1
\$\begingroup\$

I'd like to preface by saying k know little to nothing about electrical engineer but would like help with making a lamp. I want to use a volt meter style gauge to display a different reading for a light based on how bright it is using a dimmer switch. I'm assuming it's not as easy as simply wiring the meter to always read the current after the switch and wanted to see if anyone could help me. Any input would be appreciated.

New contributor
Nick B is a new contributor to this site. Take care in asking for clarification, commenting, and answering. Check out our Code of Conduct.
\$\endgroup\$
  • 1
    \$\begingroup\$ In principle this is feasible. To go further we'd need some more information. What is the power source, e.g., mains voltage? What type of bulb, e.g. incandescent 100W? What type of dimmer, e.g., SCR, PWM? What safety provisions are to be incorporated, e.g., earthing? \$\endgroup\$ – Phil Freedenberg Jan 11 at 21:18
  • \$\begingroup\$ There are plenty of cheap light meters used by photographers. But I've no idea if that's okay for your use or if you really want to monitor the average current into the light (which, given the vagaries of human vision, may or may not be all that useful to you.) \$\endgroup\$ – jonk Jan 11 at 21:25
  • \$\begingroup\$ A small battery and an LDR (light dependent resistor) in series with the meter may be enough for you to make a fancy little indicator. Have a look for photography light meter apps for your phone. You might find something useful there. \$\endgroup\$ – Transistor Jan 11 at 21:58
  • \$\begingroup\$ With the correct type of meter (eg. an old-style moving iron voltemeter) it is as simple as that. \$\endgroup\$ – Wouter van Ooijen Jan 11 at 22:43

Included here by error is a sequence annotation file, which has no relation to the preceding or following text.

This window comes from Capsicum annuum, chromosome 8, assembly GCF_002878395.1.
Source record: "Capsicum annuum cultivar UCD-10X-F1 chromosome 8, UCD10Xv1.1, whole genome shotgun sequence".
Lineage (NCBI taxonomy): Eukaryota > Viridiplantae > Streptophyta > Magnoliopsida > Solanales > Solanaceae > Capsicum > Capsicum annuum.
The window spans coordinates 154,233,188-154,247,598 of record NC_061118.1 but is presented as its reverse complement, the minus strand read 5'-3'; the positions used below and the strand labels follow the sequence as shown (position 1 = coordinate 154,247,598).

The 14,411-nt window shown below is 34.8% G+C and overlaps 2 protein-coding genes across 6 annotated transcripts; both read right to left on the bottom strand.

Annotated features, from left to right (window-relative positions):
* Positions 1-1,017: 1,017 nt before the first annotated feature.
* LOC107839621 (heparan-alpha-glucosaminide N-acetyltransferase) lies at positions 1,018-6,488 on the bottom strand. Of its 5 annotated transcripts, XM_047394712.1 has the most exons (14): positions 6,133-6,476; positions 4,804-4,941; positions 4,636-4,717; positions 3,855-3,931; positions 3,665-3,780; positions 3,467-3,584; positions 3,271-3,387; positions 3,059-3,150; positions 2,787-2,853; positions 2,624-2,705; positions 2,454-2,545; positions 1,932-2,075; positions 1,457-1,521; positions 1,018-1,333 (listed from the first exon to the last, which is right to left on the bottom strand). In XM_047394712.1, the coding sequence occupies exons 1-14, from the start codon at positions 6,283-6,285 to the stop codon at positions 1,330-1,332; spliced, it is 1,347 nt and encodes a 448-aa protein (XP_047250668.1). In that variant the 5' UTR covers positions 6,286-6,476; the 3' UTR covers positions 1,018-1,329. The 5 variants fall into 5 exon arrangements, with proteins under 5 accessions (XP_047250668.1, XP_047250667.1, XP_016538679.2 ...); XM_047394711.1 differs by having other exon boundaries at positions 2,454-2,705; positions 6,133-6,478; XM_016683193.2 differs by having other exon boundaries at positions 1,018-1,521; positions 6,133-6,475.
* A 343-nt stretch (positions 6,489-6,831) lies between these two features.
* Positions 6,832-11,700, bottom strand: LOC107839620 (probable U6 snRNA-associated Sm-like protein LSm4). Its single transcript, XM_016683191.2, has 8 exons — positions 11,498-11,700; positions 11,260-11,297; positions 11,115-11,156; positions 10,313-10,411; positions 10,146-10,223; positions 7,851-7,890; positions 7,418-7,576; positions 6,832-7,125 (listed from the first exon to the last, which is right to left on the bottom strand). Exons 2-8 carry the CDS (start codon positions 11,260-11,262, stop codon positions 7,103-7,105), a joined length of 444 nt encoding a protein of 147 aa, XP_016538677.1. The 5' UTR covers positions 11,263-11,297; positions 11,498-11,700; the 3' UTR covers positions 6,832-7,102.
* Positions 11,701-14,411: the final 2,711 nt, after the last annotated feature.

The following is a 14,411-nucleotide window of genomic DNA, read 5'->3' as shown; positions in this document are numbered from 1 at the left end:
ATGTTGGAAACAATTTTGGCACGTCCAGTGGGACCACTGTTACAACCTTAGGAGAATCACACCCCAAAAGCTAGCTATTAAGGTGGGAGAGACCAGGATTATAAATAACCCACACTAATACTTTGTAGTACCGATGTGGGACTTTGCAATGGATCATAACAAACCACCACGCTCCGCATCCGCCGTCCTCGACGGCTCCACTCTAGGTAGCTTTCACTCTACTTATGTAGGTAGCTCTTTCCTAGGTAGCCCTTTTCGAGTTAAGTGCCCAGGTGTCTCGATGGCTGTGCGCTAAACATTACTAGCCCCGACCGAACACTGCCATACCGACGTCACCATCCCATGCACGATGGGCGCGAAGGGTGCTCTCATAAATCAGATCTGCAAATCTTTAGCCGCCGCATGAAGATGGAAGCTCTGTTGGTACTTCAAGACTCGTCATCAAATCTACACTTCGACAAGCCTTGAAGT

0
\$\begingroup\$

if you just want a "a different reading" depending on how the dimmer is set, just connect a simple AC voltmeter in parallel with the lamp,

With SCR type dimmers the voltmeter will not accurately track the amount of power going into the lamp but it will casnge according to the dimmer setting.

basically you put a bridge rectifier around the movement of a dc voltmeter and put a high voltage resistor in series with the input, be sure to insulate everything well.

these ones have that construction internally,

https://www.aliexpress.com/item/300V-AC/32954665170.html

With a 300V range they are well suited to 230V operation, but for lower voltages the needle won't visit most of the scale, they can however be opened and modified - eg: you could reduce the resistor to make the needle travel further

\$\endgroup\$
  • 1
    \$\begingroup\$ And even if you do track power accurately, that will not accurately predict subjective brightness, at least for incandescent bulbs. As power changes, so does the color temperature. \$\endgroup\$ – WhatRoughBeast Jan 12 at 3:04

Your Answer

Nick B is a new contributor. Be nice, and check out our Code of Conduct.

By clicking "Post Your Answer", you acknowledge that you have read our updated terms of service, privacy policy and cookie policy, and that your continued use of the website is subject to these policies.

Not the answer you're looking for? Browse other questions tagged or ask your own question.